Operator

(Operator Instructions) Our first question comes from the line of Neely Tamminga with Piper Jaffray.

Neely Tamminga - Piper Jaffray & Co

Great, good morning. And good luck to you guys here in the second quarter. But just want to get a sense here, on the comp guidance that you have given for Q2, I mean obviously, I think you guys are doing a good job of trying to be conservative out there, especially in this environment. But if your underlying sportswear comp is running double-digits, and you have some pretty decent visibility that continues to be the case, are you being a little too conservative on what Q2 comp could be? And I will just have a follow-up after that.

Tom Reinckens

Neely, that's a good question. And I would like to walk everyone through it. And the answer could be yes. But I don't want to say anything more than what we originally expected. But let me walk you through the impact that we are seeing in the business now. If you were to visualize a U-curve, and you look at our comps, starting off in January, up 7, up 4 in the month of February, and flat in March, and then down to 1% in April. And then you look at the other side of the "U" is what we are looking at in May and June right now, and basically, we are making those decisions based upon the strength of the sportswear.

The long dress portion, the special occasion dress portion was down significantly, high double-digits. We managed the inventory. But it still was a huge percentage of our business in the months of March and April. And I think you know that from all of the years following the business.

Just to give you an idea, I just took a look quickly at the percentage of our contribution of sportswear to the months of April, May, and June. And in the months of April, this is last year I am illustrating for you -- last year; it was roughly 40% of our business in April was driven by our sportswear assortment. The remaining 60% was short dresses. The majority of it was really in the long dress category, the balance, along with accessories. As it shifted from that 40% last year in April, in May, sportswear became 50%. Slightly higher, 52% of our total mix in sales for the month of May. And in June, it became 60%, as I mentioned earlier in the call.

So you can see -- and the drops in it are not in short dresses, and it is not in accessories. It is primarily in the long portion of the business. And so we are through the worst of it. And I was commenting earlier today to the group, in our first three days in fiscal May, last year, on those first three days of a four-week month for us, 20% of our volume in that long category was done on those three days.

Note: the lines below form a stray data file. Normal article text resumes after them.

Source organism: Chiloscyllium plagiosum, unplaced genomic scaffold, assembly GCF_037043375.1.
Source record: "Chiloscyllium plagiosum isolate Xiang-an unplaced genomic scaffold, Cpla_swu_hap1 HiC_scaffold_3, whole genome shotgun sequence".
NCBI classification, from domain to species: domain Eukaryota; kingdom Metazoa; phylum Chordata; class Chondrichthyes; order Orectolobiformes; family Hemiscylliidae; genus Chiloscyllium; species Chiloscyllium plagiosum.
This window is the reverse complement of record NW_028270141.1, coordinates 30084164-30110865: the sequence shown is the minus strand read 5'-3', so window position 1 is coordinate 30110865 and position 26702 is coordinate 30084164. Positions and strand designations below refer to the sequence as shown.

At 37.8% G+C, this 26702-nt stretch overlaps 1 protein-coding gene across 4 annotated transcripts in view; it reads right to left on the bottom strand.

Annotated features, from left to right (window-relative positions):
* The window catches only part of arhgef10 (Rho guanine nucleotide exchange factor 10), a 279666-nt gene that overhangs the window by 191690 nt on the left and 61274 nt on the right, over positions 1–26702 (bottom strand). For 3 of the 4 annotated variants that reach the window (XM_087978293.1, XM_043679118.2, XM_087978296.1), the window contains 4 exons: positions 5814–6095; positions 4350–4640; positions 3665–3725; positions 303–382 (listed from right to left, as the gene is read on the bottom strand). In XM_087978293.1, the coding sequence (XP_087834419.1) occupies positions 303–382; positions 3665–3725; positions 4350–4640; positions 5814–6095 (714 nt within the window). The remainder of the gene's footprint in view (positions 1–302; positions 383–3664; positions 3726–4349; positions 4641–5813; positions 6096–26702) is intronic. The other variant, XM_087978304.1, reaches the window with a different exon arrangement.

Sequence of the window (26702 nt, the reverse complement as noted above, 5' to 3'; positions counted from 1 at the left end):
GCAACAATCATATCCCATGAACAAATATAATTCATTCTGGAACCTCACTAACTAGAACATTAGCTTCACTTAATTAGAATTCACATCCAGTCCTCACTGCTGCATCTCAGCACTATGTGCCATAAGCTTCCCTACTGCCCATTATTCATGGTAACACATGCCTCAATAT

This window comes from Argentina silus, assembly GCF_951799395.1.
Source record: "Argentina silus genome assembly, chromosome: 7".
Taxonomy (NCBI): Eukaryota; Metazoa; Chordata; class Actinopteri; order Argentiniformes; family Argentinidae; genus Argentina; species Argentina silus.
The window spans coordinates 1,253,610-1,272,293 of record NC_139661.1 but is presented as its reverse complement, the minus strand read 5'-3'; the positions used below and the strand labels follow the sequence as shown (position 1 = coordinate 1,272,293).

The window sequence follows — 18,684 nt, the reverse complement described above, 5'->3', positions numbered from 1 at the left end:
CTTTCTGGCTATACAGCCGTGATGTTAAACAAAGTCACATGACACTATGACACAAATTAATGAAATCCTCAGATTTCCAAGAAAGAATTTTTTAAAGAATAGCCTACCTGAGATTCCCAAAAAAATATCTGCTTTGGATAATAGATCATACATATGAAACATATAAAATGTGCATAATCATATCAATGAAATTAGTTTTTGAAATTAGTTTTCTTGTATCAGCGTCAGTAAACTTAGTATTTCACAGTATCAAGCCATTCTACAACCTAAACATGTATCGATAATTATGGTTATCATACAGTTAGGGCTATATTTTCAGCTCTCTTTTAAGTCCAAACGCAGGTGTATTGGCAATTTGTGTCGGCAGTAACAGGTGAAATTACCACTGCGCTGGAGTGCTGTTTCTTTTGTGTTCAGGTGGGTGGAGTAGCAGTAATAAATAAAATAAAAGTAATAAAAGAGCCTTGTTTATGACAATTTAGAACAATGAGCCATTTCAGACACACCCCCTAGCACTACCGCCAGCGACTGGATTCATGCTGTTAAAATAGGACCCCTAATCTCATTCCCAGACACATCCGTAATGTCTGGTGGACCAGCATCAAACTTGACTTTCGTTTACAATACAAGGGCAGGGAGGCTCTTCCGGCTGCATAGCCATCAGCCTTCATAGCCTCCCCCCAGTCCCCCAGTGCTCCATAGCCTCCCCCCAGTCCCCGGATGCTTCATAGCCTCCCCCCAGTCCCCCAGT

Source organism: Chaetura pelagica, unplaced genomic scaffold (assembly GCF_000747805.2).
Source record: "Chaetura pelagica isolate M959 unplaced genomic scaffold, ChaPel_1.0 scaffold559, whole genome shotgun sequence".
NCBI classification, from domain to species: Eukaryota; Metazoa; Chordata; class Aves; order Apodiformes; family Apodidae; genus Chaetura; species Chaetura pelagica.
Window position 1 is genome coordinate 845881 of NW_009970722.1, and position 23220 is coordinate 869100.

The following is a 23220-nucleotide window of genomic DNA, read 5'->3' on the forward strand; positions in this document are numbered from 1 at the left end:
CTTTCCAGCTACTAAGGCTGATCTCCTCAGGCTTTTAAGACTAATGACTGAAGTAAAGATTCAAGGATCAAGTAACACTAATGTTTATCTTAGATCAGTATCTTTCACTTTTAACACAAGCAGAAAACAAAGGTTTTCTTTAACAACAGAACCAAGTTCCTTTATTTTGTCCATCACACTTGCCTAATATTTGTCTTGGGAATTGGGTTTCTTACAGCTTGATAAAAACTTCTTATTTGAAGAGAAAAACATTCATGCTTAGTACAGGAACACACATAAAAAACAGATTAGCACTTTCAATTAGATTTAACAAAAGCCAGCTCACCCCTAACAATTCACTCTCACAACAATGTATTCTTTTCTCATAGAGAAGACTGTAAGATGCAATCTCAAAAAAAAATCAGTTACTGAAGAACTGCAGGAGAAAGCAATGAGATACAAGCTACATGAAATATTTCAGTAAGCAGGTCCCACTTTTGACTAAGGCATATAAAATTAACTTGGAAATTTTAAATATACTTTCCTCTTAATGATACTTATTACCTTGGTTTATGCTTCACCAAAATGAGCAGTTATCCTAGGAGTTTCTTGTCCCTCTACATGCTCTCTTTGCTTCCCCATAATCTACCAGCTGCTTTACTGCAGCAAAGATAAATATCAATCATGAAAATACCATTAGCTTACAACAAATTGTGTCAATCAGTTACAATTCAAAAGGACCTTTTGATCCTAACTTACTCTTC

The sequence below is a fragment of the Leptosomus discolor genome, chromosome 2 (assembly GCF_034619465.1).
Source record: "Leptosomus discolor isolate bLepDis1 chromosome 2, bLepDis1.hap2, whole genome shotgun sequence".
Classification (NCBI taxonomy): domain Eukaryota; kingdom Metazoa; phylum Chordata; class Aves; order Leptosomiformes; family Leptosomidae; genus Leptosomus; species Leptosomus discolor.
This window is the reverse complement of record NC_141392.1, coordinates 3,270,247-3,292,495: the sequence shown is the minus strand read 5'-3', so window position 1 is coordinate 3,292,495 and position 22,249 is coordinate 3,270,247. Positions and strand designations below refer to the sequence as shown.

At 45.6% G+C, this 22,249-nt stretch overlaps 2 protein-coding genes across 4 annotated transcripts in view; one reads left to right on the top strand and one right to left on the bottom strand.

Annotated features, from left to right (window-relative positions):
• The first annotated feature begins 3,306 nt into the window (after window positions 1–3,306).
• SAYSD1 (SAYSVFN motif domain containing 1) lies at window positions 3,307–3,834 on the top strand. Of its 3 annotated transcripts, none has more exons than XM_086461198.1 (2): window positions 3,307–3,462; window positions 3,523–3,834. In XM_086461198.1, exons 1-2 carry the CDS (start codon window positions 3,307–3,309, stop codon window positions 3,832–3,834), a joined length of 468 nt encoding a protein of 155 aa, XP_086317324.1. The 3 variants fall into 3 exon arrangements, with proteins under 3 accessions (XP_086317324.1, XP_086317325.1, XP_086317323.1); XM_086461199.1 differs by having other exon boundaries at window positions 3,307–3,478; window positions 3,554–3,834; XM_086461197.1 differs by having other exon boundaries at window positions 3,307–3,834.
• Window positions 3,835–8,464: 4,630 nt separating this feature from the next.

So it is almost, even when you look at it in a microcosm on a daily basis, it really falls off the face of the cliff, so to speak, as we move days out here further into the second quarter. So that is why we are optimistic. But it is still a very difficult retail environment. But I think the strategies that we outlined earlier, our great assortments the design team has put together, coordinated looks, with a good value, a good/better/best pricing strategy. It is really taking hold, and we are gathering and garnering more transactions. But right now, we are satisfied to guide within that $0.12 to $0.14, with comps in that mid to low single-digit, and hopefully, hopefully we will do better but there is no guarantees.

Neely Tamminga - Piper Jaffray & Co

I think that is the subtext for everything these days. There are no guarantees. I totally agree. But I think it is just a good job that you guys are converting on what traffic is actually in the mall. But moving bigger picture, Tom, could you help me understand, I don't think you have actually outlined a timeline, unless I missed it on the commentary as to the path to $500. And as I think about your business and have it modeled out as a low single-digit comp increase, I don't even have you guys hitting $500 per foot over the next three years. Do you think it is actually feasible that you could? Or even earlier than that?

Tom Reinckens

I would be extremely disappointed if we did not within the next three years. I can tell you that now. I mean we are closing some unproductive stores. Clearly, they're not anywhere near the chain average. You can imagine that. So that will help us in a natural elevation right there. But I think we are really repositioning the company. We are making solid changes in our strategies to gather more market share. And it seems to be working. There is no question about it.

And when you look at the company, and historically last year was a blip. For a lot of different retailers, short dresses was a strong component of the business for the last couple of years. And so when you look at our percentage of business broken down between dresses, accessories, and sportswear, it shifted a little bit more to the dress category last year. But you're going to see a big shift back in sportswear this year. And we are getting more transactions, more customers, and I think we have an opportunity to do it sooner than later.